Table of Contents

Handbook on Trade and the Environment

Handbook on Trade and the Environment

Elgar original reference

Edited by Kevin P. Gallagher

In this comprehensive reference work, Kevin Gallagher has compiled a fresh and broad-ranging collection of expert voices commenting on the interdisciplinary field of trade and the environment. For over two decades policymakers and scholars have been struggling to understand the relationship between international trade in a globalizing world and its effects on the natural environment. The authors in this Handbook provide the tools to do just that.

Chapter 15: The Politics of Trade and Environment in the European Union

Henrik Selin and Stacy D. VanDeveer

Subjects: economics and finance, environmental economics, international economics, environment, environmental economics, environmental law, environmental politics and policy, law - academic, environmental law, international economic law, trade law, politics and public policy, environmental politics and policy, european politics and policy, international politics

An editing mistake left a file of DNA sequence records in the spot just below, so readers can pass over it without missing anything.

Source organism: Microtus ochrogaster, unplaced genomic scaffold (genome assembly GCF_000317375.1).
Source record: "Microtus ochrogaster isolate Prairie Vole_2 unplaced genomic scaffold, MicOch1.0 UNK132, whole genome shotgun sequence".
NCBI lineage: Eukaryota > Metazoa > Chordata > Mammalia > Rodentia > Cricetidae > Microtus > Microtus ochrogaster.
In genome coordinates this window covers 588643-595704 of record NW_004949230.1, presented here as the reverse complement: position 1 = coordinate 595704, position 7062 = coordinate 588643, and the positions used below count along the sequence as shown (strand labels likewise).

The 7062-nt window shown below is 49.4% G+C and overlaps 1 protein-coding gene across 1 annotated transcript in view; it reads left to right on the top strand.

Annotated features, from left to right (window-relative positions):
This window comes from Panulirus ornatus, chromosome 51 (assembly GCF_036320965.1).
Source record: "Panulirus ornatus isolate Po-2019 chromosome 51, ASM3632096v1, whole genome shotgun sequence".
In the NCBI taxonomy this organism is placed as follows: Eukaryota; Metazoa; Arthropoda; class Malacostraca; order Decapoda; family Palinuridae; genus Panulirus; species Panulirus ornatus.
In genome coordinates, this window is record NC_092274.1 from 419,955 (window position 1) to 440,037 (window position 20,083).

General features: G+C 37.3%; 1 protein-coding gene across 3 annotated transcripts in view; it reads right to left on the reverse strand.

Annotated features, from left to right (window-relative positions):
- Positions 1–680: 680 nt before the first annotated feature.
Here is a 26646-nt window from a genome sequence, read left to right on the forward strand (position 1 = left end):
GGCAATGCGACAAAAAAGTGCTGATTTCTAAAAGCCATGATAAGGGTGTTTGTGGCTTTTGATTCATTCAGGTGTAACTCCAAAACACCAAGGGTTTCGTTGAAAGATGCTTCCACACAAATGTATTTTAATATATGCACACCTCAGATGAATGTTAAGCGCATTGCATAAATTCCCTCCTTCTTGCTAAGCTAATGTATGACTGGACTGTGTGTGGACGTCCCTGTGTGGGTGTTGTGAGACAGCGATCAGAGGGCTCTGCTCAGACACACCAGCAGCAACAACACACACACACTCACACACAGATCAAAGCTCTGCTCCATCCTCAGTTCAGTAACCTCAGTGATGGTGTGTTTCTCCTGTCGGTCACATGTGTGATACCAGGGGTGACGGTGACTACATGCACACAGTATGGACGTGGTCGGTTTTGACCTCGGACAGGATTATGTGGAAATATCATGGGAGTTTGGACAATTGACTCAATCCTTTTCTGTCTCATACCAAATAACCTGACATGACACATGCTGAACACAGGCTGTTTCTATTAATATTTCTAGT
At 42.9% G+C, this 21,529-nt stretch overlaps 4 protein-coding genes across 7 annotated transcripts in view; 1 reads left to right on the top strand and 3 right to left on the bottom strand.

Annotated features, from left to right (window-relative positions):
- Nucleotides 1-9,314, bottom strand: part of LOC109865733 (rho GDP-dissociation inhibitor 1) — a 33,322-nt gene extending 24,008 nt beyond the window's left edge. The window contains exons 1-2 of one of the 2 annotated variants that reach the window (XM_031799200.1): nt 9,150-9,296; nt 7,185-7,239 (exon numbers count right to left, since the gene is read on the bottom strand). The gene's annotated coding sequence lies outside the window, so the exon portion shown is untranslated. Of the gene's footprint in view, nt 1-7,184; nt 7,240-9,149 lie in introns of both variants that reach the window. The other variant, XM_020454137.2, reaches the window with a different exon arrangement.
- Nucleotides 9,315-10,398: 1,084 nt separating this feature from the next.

Henrik Selin and Stacy D. VanDeveer Introduction What is today the European Union (EU) began with the founding of the European Coal and Steel Community in 1952 (Richardson, 2006). The signing of the Treaties of Rome in 1957, entering into force in 1958, built on this effort and created the European Economic Community and the European Atomic Energy Community, respectively. Following a period of slower regional policy developments in the 1960s and 1970s, intensified European political and economic integration with the adoption of several treaties amending the Treaties of Rome started in the mid-1980s. The Single European Act – signed in 1986 and entering into force in 1987 – expanded the Community’s legal competence on environmental issues and set the goal of creating a single internal market by removing remaining physical, fiscal and technical barriers to trade among member states. The Treaty on European Union – often referred to as the Maastricht Treaty after the Dutch city where it was adopted – entered into force in 1993 and created the EU. The Maastricht Treaty developed the roles and legal competences of the main EU organizations, and expanded the process of European integration into new political issue areas. The Treaty of Amsterdam, which was signed in 1997 and entered into force in 1999, facilitated further membership enlargement and deepening integration, including on environmental policy issues. The Treaty of Nice was adopted in December 2000 and entered into force in 2003. This treaty paved the way for a series of organizational reforms to adapt...

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